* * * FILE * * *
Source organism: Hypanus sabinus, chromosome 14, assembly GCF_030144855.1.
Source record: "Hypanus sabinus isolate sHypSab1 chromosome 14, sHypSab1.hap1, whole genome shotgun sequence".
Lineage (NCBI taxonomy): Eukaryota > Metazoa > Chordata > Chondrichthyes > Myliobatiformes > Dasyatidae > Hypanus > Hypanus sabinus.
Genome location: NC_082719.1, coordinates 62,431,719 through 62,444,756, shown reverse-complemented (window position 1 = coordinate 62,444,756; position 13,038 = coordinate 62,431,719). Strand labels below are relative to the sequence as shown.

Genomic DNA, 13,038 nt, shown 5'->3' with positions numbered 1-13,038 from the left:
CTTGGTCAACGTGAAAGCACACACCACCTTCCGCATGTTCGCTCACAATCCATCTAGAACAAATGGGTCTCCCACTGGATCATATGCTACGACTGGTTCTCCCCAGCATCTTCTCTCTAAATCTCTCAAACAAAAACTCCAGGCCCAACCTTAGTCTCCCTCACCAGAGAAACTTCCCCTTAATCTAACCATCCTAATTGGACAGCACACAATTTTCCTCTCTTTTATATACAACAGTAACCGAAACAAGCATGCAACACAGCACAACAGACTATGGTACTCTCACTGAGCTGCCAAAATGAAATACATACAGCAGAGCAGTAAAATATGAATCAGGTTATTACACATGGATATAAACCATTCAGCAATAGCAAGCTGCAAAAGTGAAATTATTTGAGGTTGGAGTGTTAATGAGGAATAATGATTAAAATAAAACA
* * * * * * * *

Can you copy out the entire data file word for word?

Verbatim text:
Source organism: Hypanus sabinus, chromosome 14, assembly GCF_030144855.1.
Source record: "Hypanus sabinus isolate sHypSab1 chromosome 14, sHypSab1.hap1, whole genome shotgun sequence".
Lineage (NCBI taxonomy): Eukaryota > Metazoa > Chordata > Chondrichthyes > Myliobatiformes > Dasyatidae > Hypanus > Hypanus sabinus.
Genome location: NC_082719.1, coordinates 62,431,719 through 62,444,756, shown reverse-complemented (window position 1 = coordinate 62,444,756; position 13,038 = coordinate 62,431,719). Strand labels below are relative to the sequence as shown.

Genomic DNA, 13,038 nt, shown 5'->3' with positions numbered 1-13,038 from the left:
CTTGGTCAACGTGAAAGCACACACCACCTTCCGCATGTTCGCTCACAATCCATCTAGAACAAATGGGTCTCCCACTGGATCATATGCTACGACTGGTTCTCCCCAGCATCTTCTCTCTAAATCTCTCAAACAAAAACTCCAGGCCCAACCTTAGTCTCCCTCACCAGAGAAACTTCCCCTTAATCTAACCATCCTAATTGGACAGCACACAATTTTCCTCTCTTTTATATACAACAGTAACCGAAACAAGCATGCAACACAGCACAACAGACTATGGTACTCTCACTGAGCTGCCAAAATGAAATACATACAGCAGAGCAGTAAAATATGAATCAGGTTATTACACATGGATATAAACCATTCAGCAATAGCAAGCTGCAAAAGTGAAATTATTTGAGGTTGGAGTGTTAATGAGGAATAATGATTAAAATAAAACA